Date of Award

Fall 2020

Document Type

Open Access Dissertation

Department

Linguistics

First Advisor

Tracey L. Weldon-Stewart

Abstract

Gay African-American men hold membership in at least three groups – Gay, Black, and Male – that are grounded in ideologies and which provide linguistic resources that are complex and potentially conflicting. As such, these men exist at the cross-section of socio-cultural groups whose perspectives and presentations are often framed in opposition to one another. This dissertation seeks to explore the ways in which such complex identities are created through the use of language. Specifically, this project will investigate how a Gay Black man (GBM) constructs his complex identity over the course of several interviews/conversations in which topic and interlocutor shifts require shifts of orientation and alignment practices. By examining how a single speaker manipulates multiple varieties in this way, I seek to better understand the social meanings indexed by and linked to each variety in the speaker’s repertoire and ultimately understand why and how varieties are chosen and managed at the level of the individual speaker.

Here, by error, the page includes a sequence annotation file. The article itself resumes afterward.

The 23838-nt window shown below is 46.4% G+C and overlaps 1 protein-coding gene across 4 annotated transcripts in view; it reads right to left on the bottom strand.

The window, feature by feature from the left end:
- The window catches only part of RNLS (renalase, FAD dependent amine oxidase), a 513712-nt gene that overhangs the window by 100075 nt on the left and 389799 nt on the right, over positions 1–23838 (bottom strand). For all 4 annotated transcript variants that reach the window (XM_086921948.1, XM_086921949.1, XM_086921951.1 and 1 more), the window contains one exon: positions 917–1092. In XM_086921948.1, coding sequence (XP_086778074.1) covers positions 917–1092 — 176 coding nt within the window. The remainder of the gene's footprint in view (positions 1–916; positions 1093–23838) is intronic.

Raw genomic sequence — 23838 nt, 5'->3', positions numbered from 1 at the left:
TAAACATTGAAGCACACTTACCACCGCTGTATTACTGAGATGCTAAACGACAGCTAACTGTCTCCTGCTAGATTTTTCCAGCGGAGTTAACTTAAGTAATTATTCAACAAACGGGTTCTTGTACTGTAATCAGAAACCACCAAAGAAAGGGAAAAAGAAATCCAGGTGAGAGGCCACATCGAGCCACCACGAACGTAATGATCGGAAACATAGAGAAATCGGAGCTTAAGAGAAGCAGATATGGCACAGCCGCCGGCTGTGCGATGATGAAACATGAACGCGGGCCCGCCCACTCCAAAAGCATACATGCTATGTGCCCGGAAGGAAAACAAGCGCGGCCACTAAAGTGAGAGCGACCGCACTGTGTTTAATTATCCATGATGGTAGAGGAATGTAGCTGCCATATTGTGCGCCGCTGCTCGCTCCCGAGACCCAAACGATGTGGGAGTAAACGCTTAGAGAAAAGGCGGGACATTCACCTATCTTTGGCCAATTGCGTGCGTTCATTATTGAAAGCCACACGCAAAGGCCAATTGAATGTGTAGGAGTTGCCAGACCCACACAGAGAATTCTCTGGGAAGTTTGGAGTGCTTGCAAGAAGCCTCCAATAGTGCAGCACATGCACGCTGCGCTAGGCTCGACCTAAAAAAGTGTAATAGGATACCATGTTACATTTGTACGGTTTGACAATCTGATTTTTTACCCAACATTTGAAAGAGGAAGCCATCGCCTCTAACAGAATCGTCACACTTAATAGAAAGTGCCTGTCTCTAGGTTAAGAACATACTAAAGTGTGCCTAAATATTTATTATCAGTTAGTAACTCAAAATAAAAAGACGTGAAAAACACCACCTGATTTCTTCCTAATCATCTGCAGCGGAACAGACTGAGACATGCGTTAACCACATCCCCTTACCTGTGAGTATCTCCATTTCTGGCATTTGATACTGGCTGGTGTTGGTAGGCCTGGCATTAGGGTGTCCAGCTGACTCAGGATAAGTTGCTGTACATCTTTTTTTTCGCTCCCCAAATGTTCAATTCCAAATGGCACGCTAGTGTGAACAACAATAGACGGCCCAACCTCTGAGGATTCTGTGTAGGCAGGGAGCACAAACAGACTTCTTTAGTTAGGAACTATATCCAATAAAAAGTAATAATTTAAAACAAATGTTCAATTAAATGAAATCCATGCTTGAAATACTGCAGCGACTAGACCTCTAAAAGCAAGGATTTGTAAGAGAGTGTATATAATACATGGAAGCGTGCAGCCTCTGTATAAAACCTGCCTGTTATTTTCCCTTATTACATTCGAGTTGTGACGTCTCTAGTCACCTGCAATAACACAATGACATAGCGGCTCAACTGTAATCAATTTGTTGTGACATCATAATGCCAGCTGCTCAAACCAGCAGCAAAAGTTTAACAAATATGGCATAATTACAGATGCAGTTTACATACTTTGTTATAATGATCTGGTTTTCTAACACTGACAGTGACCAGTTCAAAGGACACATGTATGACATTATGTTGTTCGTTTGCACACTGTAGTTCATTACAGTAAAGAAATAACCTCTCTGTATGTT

In this project, I will investigate how a single individual, who has full command of both African American Language (AAL) and Gay Male Speech (GMS), manipulates these varieties according to the effects of topic and addressee, and the extent to which such intraspeaker variation challenges and/or complicates circulating narratives about these varieties and about the nature of intraspeaker variation, more generally. The focus of this project will be an African-American male who identifies as gay and lives in the metropolitan Atlanta area. In addition to AAL and GMS, I will also consider the use (or lack thereof) of White women’s speech as described by Robin Lakoff (1975) and as it is associated in the speech of drag queens by Barrett (1999) by the subject in this study. This approach will allow me to observe the extent to which style shifting/switching is motivated by addressee and, more specifically, by the effects of race, gender, and sexual orientation, as they are perceived by these interlocutors.

Included in

Linguistics Commons

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